Professionals seeking jobs in finance may choose to pursue a number of paths toward a career as a stockbroker. Here are some key steps that could help you get there.
1. Earn a Bachelor’s Degree
Stockbrokers need to have an extensive understanding of finance, and most brokerage firms require candidates to have at least a bachelor’s degree. Earning an undergraduate degree in a business-related field like accounting, economics, or finance, such as an online bachelor’s in financial services, can help provide aspiring stockbrokers with a background in financial analysis and planning, investment techniques, financial institutions, and portfolio management.
2. Earn a Master of Business Administration
Many brokerage firms do not require candidates to have a Master of Business Administration (MBA) to become stockbrokers. However, the degree can be useful for stockbrokers who are seeking more competitive positions, looking to obtain a higher salary, or pursuing a more senior role in their firm.
3. Gain Professional Experience
Many firms require broker candidates to have professional experience in business or finance. This experience can be acquired through internships with brokerage firms or other financial organizations. It is also beneficial for interns and professionals to have other experience in finance or a related field, which can help raise a stockbroker’s salary expectations.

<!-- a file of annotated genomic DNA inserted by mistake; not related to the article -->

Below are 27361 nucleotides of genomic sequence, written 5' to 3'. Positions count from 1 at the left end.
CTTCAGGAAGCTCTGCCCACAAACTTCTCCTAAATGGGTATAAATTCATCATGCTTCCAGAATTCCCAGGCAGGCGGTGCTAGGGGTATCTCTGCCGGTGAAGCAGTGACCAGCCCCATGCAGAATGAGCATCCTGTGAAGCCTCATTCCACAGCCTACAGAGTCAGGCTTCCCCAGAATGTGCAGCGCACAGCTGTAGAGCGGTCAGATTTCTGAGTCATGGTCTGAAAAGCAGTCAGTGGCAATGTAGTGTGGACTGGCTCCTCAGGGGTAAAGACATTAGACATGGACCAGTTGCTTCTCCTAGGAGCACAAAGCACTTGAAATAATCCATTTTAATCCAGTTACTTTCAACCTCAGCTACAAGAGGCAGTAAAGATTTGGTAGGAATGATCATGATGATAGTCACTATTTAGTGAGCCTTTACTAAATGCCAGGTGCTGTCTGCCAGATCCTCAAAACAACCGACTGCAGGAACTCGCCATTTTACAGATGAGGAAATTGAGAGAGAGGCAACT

4. Pass Required Qualification Exams
All brokerage firms will require that employees obtain the necessary government licenses before they can become a stockbroker. Administered by the Finance Industry Regulatory Authority, each of these licenses certifies that a financial representative is able and registered to practice in a certain field. Stockbrokers are required to pass the Series 7 — General Securities Representative Exam to become licensed. Often, firms will offer training to help their stockbroker candidates prepare for these exams. While not a requirement for most entry-level roles, a Chartered Financial Analyst (CFA) certification can open even more professional doors for brokers. To obtain this certification, brokers need a bachelor’s degree or equivalent work experience and a passport, and they are required to pass a series of three exams, according to the U.S. Bureau of Labor Statistics (BLS). The Level I exam is a 240 question, multiple-choice format, covering the fundamentals of financial analysis. The Level II exam is a series of questions, covering the valuation of assets and the proper application of investment tools. The Level III exam covers all content areas along with assessing the ability to plan and manage portfolios.